Flood Flooding is a key concern within this watershed. A flood event occurred during the planning process and intensified the focus on this issue. Urban development has occurred within many flood-prone areas. Using the new NOAA data (mentioned above), this study updated hydrologic and hydraulic models as well as inundation/flood mapping for Walnut and North Walnut Creeks. The chart (right) demonstrates how much additional land is expected to fall within flood- prone areas and how much wider these flood plains are now compared to previous years.
It’s important to note flash flooding can occur outside of areas with mapped flood risk. Flash flooding can be caused by clogged inlets, storm sewers and culverts; overloaded storm sewer systems; blocked overflow Changes in Flood Risk Due to Increases in Rainfall paths and urban small stream flooding.
Stream conditions Walnut Creek is always in motion. In some areas, there is evidence of past stream meanders (curving stream segments) that were more than 500 feet from where the stream flows today. In other areas, the stream has moved several feet in only a few years. Streams are getting wider and lower. Nearly three quarters (71%) of the streams in the watershed have become incised or deeply incised—downcut over time. More than half (57%) of all field-assessed streams had moderate to severe erosion. Streams in the watershed are now 4–10x wider than they were prior to pioneer settlement. Improved stream buffers are needed. Nearly half of the smallest streams (48%) have no stream buffer or have a buffer less than 50 feet wide. Changes in land use and sources of increased sediment loads (such as cropland, gullies and construction sites with insufficient controls) can accelerate the cycle of stream evolution.
Pollution The lowest 7.6 miles of Walnut Creek are listed by the State of Iowa as an impaired waterway. E.coli bacteria are often measured at levels several times higher than water quality standards set by the State of Iowa. This poses a potential risk to health when people fish, wade, canoe or participate in other recreational activities that would put them in contact with the water.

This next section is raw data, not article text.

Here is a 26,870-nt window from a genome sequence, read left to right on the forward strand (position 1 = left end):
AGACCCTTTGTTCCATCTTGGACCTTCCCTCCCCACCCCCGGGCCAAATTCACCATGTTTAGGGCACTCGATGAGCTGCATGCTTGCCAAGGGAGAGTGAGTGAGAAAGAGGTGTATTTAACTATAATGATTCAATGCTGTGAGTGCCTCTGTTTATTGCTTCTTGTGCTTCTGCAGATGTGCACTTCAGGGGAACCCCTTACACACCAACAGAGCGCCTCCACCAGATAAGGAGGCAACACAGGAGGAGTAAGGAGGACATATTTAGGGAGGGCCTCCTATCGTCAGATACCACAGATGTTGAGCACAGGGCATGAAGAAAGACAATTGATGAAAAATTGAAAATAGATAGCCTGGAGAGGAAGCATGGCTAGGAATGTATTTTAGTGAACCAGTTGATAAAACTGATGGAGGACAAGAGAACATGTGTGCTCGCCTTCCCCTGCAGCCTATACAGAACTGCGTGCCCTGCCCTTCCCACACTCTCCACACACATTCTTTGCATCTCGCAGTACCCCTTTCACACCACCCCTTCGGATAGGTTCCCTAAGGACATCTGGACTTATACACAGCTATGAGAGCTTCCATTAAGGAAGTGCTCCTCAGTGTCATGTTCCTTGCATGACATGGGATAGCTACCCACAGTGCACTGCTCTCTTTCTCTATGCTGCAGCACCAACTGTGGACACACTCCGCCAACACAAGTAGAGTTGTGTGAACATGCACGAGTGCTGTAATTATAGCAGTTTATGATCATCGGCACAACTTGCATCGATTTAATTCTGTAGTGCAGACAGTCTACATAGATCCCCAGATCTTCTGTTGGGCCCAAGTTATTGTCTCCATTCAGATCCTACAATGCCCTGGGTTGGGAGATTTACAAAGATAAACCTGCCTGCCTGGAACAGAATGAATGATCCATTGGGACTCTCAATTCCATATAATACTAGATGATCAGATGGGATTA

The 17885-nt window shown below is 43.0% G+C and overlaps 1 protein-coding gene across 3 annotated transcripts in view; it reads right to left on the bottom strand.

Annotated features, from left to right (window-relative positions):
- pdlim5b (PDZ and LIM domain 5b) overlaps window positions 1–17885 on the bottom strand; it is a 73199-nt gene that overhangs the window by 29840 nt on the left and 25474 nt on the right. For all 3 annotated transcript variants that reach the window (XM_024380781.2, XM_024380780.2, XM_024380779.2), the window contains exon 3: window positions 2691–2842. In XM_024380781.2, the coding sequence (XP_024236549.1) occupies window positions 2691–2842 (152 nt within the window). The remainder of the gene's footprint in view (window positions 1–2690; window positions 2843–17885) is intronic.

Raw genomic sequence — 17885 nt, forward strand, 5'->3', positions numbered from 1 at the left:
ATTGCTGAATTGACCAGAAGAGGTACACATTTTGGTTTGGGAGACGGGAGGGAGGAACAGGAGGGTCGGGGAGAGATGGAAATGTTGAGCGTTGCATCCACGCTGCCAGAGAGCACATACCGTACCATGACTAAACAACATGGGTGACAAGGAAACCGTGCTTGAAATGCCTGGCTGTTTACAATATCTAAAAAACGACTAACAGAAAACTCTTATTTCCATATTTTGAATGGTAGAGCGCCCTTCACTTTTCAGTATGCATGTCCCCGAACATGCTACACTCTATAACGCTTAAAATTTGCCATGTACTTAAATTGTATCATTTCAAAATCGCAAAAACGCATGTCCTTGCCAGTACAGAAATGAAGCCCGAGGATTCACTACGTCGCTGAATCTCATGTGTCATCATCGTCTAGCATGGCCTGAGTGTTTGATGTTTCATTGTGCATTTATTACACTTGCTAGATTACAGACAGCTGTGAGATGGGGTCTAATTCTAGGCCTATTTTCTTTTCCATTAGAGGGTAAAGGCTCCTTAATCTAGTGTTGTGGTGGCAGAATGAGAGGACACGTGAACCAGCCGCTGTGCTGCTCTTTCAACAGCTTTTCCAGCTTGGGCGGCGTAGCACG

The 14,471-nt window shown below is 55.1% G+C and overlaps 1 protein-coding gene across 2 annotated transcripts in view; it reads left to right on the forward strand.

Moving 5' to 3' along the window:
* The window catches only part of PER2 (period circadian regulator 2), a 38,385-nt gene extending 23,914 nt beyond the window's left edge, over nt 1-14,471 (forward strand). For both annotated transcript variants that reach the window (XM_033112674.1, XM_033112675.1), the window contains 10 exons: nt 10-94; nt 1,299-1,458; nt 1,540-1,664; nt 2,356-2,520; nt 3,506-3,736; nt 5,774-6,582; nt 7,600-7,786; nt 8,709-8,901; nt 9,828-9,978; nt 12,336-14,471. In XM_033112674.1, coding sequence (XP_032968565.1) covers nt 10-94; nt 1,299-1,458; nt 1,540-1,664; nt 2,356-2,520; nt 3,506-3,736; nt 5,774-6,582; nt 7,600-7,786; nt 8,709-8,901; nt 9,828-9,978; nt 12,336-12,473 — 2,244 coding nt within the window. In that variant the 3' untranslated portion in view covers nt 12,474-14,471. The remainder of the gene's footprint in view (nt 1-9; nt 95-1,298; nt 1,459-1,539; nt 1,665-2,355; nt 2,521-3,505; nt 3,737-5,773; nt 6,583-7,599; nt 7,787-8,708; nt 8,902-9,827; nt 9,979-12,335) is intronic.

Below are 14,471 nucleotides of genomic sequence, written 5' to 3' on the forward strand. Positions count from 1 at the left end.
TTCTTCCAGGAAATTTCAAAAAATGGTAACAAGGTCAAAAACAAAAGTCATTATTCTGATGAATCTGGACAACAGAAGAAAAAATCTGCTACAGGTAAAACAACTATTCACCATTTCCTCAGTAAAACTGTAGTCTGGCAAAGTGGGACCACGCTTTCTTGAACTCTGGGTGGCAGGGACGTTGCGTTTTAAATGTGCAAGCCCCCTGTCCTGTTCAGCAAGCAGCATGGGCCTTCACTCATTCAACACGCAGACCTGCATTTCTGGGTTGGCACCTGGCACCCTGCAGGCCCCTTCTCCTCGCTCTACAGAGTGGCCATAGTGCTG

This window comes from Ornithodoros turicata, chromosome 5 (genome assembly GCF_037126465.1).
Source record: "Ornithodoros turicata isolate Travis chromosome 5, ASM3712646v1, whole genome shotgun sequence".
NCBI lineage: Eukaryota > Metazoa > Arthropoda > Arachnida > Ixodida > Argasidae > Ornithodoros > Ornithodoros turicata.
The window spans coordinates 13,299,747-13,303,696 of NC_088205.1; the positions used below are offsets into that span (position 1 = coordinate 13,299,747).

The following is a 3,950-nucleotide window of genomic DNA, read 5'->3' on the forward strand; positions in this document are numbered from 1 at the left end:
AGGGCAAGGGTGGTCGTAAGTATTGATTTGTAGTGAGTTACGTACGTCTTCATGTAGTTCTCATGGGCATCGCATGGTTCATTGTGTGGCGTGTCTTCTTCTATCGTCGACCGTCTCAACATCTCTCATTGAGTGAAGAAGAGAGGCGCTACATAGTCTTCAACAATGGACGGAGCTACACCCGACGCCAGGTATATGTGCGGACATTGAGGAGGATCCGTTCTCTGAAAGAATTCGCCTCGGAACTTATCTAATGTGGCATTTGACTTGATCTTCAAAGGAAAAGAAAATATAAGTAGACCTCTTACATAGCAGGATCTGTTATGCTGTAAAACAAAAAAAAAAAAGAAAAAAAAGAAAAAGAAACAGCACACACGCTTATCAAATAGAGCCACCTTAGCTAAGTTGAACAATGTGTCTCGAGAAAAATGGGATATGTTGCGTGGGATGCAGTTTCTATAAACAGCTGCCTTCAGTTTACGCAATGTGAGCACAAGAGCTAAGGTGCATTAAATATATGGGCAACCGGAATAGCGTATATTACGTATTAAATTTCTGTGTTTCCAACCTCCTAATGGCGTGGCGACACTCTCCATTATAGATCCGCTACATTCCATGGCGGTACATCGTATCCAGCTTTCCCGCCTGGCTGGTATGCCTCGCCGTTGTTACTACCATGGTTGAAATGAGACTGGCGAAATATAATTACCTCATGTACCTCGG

- Length Modeled
- Added Area of Flood Risk
- Average Increase
- Flood Plain Width
- North Walnut Creek 6 miles 16 acres 24 feet
- Walnut Creek 18 miles 73 acres 34 feet
- Pollutant Sources by Land Use
N P Sediment
- Urban 14% 26% 7%
- Cropland 81% 49% 10%
- Pastureland 2% 2% 0%
- Forest 0% 1% 0%
- Grasslands 0% 0% 0%
- Gully 1% 5% 19%
- Streambank 2% 10% 38%
- Construction Site 1% 8% 25%
Construction sites, making up less than 0.1% of the overall watershed area are likely large contributors of sediment to Walnut Creek.
Use of subwatersheds To help this plan provide meaningful information for recommendations to the whole of the watershed, planners focused their attention on three subwatersheds, representing the primary conditions found in Walnut Creek.
By focusing scientific study on these three subwatershed types, the planners have been able to gain the most information from stream assessment field work and computer modeling. The recommendations for these three subwatersheds serve as a “template” of sorts for the balance of the watershed under similar conditions.
Three "Case Study" Subwatersheds
A developing area in parts of Waukee, Clive
- Rural and Urbandale along Little Walnut Creek expected to see rapid urban growth over the next ten years. An agricultural area draining to Walnut Creek
- Developing in rural Dallas County. A largely developed urban area within parts
- Urban of Waukee, Clive and West Des Moines that drains to South Walnut Creek (which flows through Country Club Lake)
Improved stream buffers are needed. Nearly half of the smallest streams (48%) have no Nitrates E-Coli.
Stream buffer or have a buffer less than 50 feet wide. Changes in land use and sources of increased sediment loads (such as cropland, gullies and construction sites with insufficient controls) can accelerate the cycle of stream evolution.
Pollution The lowest 7.6 miles of Walnut Creek are listed by the State of Iowa as an impaired waterway. E.coli bacteria are often measured at levels several times higher than water quality standards set by the State of Iowa. This poses a potential risk to health when people fish, wade, canoe or participate in other recreational activities that
Source “Monitoring Data from Iowa Soybean Association, IDNR Snapshot and Iowater” would put them in contact with the water. 57% of all field assessed streams had moderate or severe erosion.
Approaches for Developing Case Study improvements include:
1. Adopt use of the ISWMM manual for stormwater management design - Use its Unified Sizing
Criteria to manage runoff from both small and large storm events, to better mimic natural runoff conditions. For rainfall events that typically happen about once a year (2.67” in 24 hours), peak rates of runoff from developing areas would be expected to be reduced by over 95%, compared to traditional detention methods. Significant rate reductions would also be expected during larger events.
2. Restore healthy soil layers to open spaces in developing areas - Healthy soils have the ability
to absorb rainfall closest to where it first lands. Their absence can significantly increase surface runoff volume and rates—increases that need to be considered in the design of downstream storm infrastructure. Using techniques described in ISWMM, healthy soils can be preserved or restored.
3. Consider using low-impact design techniques - Developments can be designed to reduce
their impact on the landscape. Practices such as bioswales, wetlands and wet ponds can be incorporated into public greenbelts and private open spaces—creating a network of aesthetic features which also serve a stormwater management function. These practices are known to reduce delivery of key pollutants, such as bacteria and sediments.